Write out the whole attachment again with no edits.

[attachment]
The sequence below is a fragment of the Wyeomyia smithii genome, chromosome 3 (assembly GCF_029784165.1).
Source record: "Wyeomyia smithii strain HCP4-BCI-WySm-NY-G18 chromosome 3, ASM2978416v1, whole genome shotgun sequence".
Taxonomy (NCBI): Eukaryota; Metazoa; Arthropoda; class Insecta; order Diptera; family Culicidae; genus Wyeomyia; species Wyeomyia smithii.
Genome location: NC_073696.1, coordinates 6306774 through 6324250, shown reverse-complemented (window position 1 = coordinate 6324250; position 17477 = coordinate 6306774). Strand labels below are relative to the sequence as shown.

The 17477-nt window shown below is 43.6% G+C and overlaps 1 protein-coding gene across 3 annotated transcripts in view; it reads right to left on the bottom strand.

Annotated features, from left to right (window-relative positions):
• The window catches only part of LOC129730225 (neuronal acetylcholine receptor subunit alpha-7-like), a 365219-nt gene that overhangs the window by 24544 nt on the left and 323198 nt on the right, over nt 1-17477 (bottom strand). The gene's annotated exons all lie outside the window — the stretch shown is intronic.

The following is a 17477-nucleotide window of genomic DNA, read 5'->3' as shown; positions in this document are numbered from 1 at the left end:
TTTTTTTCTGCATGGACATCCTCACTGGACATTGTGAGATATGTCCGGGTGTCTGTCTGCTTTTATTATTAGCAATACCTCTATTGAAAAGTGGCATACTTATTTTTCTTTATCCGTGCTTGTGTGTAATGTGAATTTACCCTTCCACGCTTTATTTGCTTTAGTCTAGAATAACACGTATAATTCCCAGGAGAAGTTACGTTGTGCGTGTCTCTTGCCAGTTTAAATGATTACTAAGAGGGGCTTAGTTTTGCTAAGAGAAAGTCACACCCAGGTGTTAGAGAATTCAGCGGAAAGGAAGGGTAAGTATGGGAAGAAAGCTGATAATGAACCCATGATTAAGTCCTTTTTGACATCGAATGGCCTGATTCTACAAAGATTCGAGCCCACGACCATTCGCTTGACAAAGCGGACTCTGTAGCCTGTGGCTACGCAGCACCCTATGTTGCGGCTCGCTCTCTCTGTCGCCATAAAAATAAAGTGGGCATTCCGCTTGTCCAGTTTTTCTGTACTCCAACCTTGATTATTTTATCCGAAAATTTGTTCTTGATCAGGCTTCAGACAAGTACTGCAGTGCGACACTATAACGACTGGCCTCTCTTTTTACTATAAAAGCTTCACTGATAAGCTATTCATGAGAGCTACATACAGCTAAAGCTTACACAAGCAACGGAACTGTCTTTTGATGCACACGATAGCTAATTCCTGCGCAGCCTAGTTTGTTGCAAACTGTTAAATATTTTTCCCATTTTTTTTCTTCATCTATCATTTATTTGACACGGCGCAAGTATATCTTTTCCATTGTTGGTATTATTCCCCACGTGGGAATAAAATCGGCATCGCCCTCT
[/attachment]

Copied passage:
The sequence below is a fragment of the Wyeomyia smithii genome, chromosome 3 (assembly GCF_029784165.1).
Source record: "Wyeomyia smithii strain HCP4-BCI-WySm-NY-G18 chromosome 3, ASM2978416v1, whole genome shotgun sequence".
Taxonomy (NCBI): Eukaryota; Metazoa; Arthropoda; class Insecta; order Diptera; family Culicidae; genus Wyeomyia; species Wyeomyia smithii.
Genome location: NC_073696.1, coordinates 6306774 through 6324250, shown reverse-complemented (window position 1 = coordinate 6324250; position 17477 = coordinate 6306774). Strand labels below are relative to the sequence as shown.

The 17477-nt window shown below is 43.6% G+C and overlaps 1 protein-coding gene across 3 annotated transcripts in view; it reads right to left on the bottom strand.

Annotated features, from left to right (window-relative positions):
• The window catches only part of LOC129730225 (neuronal acetylcholine receptor subunit alpha-7-like), a 365219-nt gene that overhangs the window by 24544 nt on the left and 323198 nt on the right, over nt 1-17477 (bottom strand). The gene's annotated exons all lie outside the window — the stretch shown is intronic.

The following is a 17477-nucleotide window of genomic DNA, read 5'->3' as shown; positions in this document are numbered from 1 at the left end:
TTTTTTTCTGCATGGACATCCTCACTGGACATTGTGAGATATGTCCGGGTGTCTGTCTGCTTTTATTATTAGCAATACCTCTATTGAAAAGTGGCATACTTATTTTTCTTTATCCGTGCTTGTGTGTAATGTGAATTTACCCTTCCACGCTTTATTTGCTTTAGTCTAGAATAACACGTATAATTCCCAGGAGAAGTTACGTTGTGCGTGTCTCTTGCCAGTTTAAATGATTACTAAGAGGGGCTTAGTTTTGCTAAGAGAAAGTCACACCCAGGTGTTAGAGAATTCAGCGGAAAGGAAGGGTAAGTATGGGAAGAAAGCTGATAATGAACCCATGATTAAGTCCTTTTTGACATCGAATGGCCTGATTCTACAAAGATTCGAGCCCACGACCATTCGCTTGACAAAGCGGACTCTGTAGCCTGTGGCTACGCAGCACCCTATGTTGCGGCTCGCTCTCTCTGTCGCCATAAAAATAAAGTGGGCATTCCGCTTGTCCAGTTTTTCTGTACTCCAACCTTGATTATTTTATCCGAAAATTTGTTCTTGATCAGGCTTCAGACAAGTACTGCAGTGCGACACTATAACGACTGGCCTCTCTTTTTACTATAAAAGCTTCACTGATAAGCTATTCATGAGAGCTACATACAGCTAAAGCTTACACAAGCAACGGAACTGTCTTTTGATGCACACGATAGCTAATTCCTGCGCAGCCTAGTTTGTTGCAAACTGTTAAATATTTTTCCCATTTTTTTTCTTCATCTATCATTTATTTGACACGGCGCAAGTATATCTTTTCCATTGTTGGTATTATTCCCCACGTGGGAATAAAATCGGCATCGCCCTCT